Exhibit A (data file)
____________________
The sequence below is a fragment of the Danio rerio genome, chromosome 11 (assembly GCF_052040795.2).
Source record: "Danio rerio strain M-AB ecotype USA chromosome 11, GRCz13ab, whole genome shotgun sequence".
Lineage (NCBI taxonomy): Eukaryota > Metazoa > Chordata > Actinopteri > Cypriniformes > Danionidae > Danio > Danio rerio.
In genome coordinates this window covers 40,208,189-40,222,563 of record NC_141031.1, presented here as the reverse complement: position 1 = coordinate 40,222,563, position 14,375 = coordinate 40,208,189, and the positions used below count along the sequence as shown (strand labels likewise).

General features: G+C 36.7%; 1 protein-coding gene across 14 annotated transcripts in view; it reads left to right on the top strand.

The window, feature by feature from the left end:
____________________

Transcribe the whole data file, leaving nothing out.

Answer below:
The sequence below is a fragment of the Danio rerio genome, chromosome 11 (assembly GCF_052040795.2).
Source record: "Danio rerio strain M-AB ecotype USA chromosome 11, GRCz13ab, whole genome shotgun sequence".
Lineage (NCBI taxonomy): Eukaryota > Metazoa > Chordata > Actinopteri > Cypriniformes > Danionidae > Danio > Danio rerio.
In genome coordinates this window covers 40,208,189-40,222,563 of record NC_141031.1, presented here as the reverse complement: position 1 = coordinate 40,222,563, position 14,375 = coordinate 40,208,189, and the positions used below count along the sequence as shown (strand labels likewise).

General features: G+C 36.7%; 1 protein-coding gene across 14 annotated transcripts in view; it reads left to right on the top strand.

The window, feature by feature from the left end: